I had coached other women through this. Now it was my turn. I would have to press through my feelings and not lose this important opportunity, because it might not come again.
And so that night I began my journey of choosing . . . choosing to love. I chose to press through my feelings of anger. I pressed through my feelings of revulsion and took the hand I had held so many times, the hand that had brought me such comfort in the past. And in that moment, I realized how much I still loved my husband.
I turned and slid into his arms, but a fresh wave of sorrow overwhelmed me. I sobbed so loudly that I was sure the children could hear me. Waves of anger and sadness swept through me, and within seconds I felt Ted's shuddering sobs as well. I didn't stop to comfort him; I let my tears flow. I needed to cry, because I was terrified. I didn't know what Ted's confession meant, and I didn't know what I was going to discover about him now that he'd opened the door to the sealed-off place in his life. I didn't know what the impact of any of this was going to be on our future or our children. I was afraid of losing everything we loved at the church. I knew Ted had lost his position, but what would that look like? How would we relate to the people of New Life now?
And what effect would Ted's sin have on the body of Christ at large? So many Christian brothers and sisters were scattered throughout the world; how many would be mocked and scorned because of Ted's sin?
As the storm raged all around us, Ted and I clung to what little we had. We drew nearer, each of us sobbing out our sorrow while we held each other tight. Somehow, I felt closer than ever to Ted; and even in my pain, I found comfort in the strength of his arms around me.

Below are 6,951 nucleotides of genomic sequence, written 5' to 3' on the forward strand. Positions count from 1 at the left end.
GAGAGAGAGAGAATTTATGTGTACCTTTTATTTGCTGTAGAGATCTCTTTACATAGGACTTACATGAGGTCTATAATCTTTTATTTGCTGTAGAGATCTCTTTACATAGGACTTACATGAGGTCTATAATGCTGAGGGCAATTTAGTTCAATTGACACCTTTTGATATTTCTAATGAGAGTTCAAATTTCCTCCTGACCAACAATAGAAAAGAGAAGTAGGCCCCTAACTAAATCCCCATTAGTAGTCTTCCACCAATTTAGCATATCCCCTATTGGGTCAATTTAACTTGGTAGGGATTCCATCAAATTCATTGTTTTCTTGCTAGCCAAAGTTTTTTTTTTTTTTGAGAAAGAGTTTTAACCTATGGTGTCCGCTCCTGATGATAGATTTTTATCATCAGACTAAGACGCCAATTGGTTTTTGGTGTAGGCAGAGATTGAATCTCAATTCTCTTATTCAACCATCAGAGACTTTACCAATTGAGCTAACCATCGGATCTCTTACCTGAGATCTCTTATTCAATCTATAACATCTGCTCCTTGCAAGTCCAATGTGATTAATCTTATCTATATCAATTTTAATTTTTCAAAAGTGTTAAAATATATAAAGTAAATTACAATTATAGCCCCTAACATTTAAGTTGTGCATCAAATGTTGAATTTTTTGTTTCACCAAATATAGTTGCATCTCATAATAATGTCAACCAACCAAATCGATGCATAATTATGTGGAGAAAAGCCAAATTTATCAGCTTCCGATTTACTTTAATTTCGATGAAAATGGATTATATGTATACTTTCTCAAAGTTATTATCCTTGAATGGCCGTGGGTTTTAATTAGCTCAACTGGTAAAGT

I don't know how long we clung to each other and wept. Eventually, wrapped in a heavy blanket of grief and exhaustion, Ted rolled over and went to sleep, but I remained awake. Finally I could sort through my thoughts without worrying about what others might read on my face.
Though I was shocked, heartbroken, and afraid, I felt as though I had spent my entire life training for that moment. I thought about my faith in God and my belief in the Bible. I considered my convictions about marriage and family, friendship, and the body of Christ???concepts I had taught to the women of our church. I remembered how I had learned to stretch in order to love Jonathan more.
I realized that everything I believed was being tested. Now I had to determine whether I had the strength to pass the test. Everything I valued was at stake???my marriage, my children, my church, and my understanding of God.
In those quiet moments, I decided to rise to the challenge. I was going to demonstrate my love by fighting for the dignity and honor of everyone and everything I held dear.
I had no idea how the battle would take shape; I had no idea how the opposition would present itself; but that night I settled the question within my own mind: My faith and the people I loved were worth fighting for. So fight I would, no matter how difficult the battle.